This obituary was issued by Mini Grid this week. We reproduce it for our readers as George played a significant role in growing the model collecting fraternity from its early days in the late 1970s.
It is with great sadness that we share the news that Mini Grid founder George Maxwell has passed away in his 80th year. George left us peacefully with family at his side in the early hours of Thursday, May 24th after a long and courageous battle with Alzheimer’s.
A note from the Maxwell Family:
George’s journey thru life was fulfilling and immensely rewarding, much in part to his vision and creation of Mini Grid, which allowed him to share his enthusiasm for motorsports and the model car hobby with others of similar interests. His profession was a school teacher, but his passion was cars and car racing. From being a track marshall at Mosport and Harewood Acres in the 1960’s and moving on to become the Chief Course Marshall and Clerk of the Course positions at international races at Mosport; then racing himself in a Datsun 510 from 1970 until 1974.
George in action at Mosport 1971 in his Datsun 510
In 1975 George’s teaching career took him overseas to work at the Canadian Armed Forces base in Lahr, West Germany. This is where the Mini Grid story really begins. In Europe the model car kit industry was in full swing and George quickly embraced the hobby, with model car shops existing in almost every town and village throughout the Continent. Taking advantage of his time in Europe he established relationships with most of the cottage industry sized kit manufacturers (John Day; FDS: Speilwaren Danhausen: AMR: Tron: Grand Prix Models; Western Models etc., etc.,) and upon returning to Canada in late 1977, he launched his new mail order business; Mini Grid Scale Models; in the basement of his Scarborough home. With wife Julia running the administration side; and with the help of friends like Bob Brockington, John Hall and George Webster promoting the hobby and the business; Mini Grid thrived and for the next 8 years the basement on Pebble Hill Square was a hive of activity as the business grew, with not only the mail order business (pre internet of course); but an increasing stream of ‘visitors’ knocking on the back door coming over for a visit to see the latest arrivals from Europe. Mini Grid had now outgrown “the basement on Pebble Hill”.
George and Julia in “The basement on Pebble Hill”. The original Mini Grid.
Therefore, in 1986, Mini Grid opened their first retail store on Hwy. #7 in Unionville, and for the next 17 years George and Julia ran the shop; along with help from equally enthusiastic staff; which now had expanded its selection and expertise to include all the latest in motoring books, videos, art, slot cars and; at the time; the then flourishing die-cast model industry. Supported by an amazing and appreciative customer base (of which George would know virtually everyone by name) they all shared the same interests and passions, and George was in his element. Good times and great memories.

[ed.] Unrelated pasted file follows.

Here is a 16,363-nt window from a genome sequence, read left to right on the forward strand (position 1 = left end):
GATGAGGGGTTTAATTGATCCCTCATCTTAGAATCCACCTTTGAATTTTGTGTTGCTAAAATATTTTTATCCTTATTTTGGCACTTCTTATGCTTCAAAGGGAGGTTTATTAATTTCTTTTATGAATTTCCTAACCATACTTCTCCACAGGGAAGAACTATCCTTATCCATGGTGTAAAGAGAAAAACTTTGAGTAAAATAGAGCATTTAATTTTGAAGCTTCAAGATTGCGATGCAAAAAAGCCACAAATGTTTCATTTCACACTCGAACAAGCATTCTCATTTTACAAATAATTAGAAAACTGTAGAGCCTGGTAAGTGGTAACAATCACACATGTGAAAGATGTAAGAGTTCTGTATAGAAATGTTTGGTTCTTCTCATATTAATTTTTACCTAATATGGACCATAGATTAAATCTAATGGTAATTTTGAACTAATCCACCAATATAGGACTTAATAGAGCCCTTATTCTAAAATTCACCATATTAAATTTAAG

George with one of his more well known customers – Sir Stirling Moss
By the early millennium health issues meant George had to take a step back and in 2003 he decided to retire from the business and sell his ‘retirement fund’; the building on Hwy. #7. It was at that time Mini Grid moved to its current location on Mt. Pleasant Road. His interest in the business never wavered however, and he would often offer advice, lend a hand, or just hang out in the store or at the Mini Grid booth up at Mosport greeting old friends and customers (same thing to him) and sharing stories. And that was what George was all about – friends. He loved people, always saw the good in them. He had a heart the size of a lion, and just wanted to make everyone happy.
Outside of Mini Grid not much changed for George post retirement. He continued to be active and involved with family, always with wife Julia at his side; always a very proud father of three; and a dotting grandfather of five. His favourite place in the world was at a racing track, and it didn’t matter where, even though Mosport would always be top of the list. Fitting then that; with his health deteriorating; his final trip out was last fall to Goodwood Kartways to watch his 8 year old grandson Ryan compete in his Championship deciding race. Ryan won, and the embrace after between Grandpa George and his Grandson was, well, unforgettable. Life had gone full circle as they say.
George’s (here with daughter Robyn) last visit to his beloved Mosport was in the summer of 2016
The last couple of years have not been kind to George as Alzheimer’s invaded his body; and for those who remember the always smiling, laughing and jovial man you will understand that he is in a now much, much better place.
Nothing would have made him happier than saying goodbye to all his long-time friends and associates he met over the years thru Mini Grid, but speaking on behalf of the Maxwell Family we know he would want us to say thank-you to all of you who touched and enriched George’s life and made it a better place for him.
Gone but never forgotten.
For those who may be interested:
Ogden Funeral Home
4164 Sheppard Ave East
Monday visitation 6-9pm
Tuesday service at 1pm
In lieu of flowers and memorial donations can be made to Alzheimer’s Society of Canada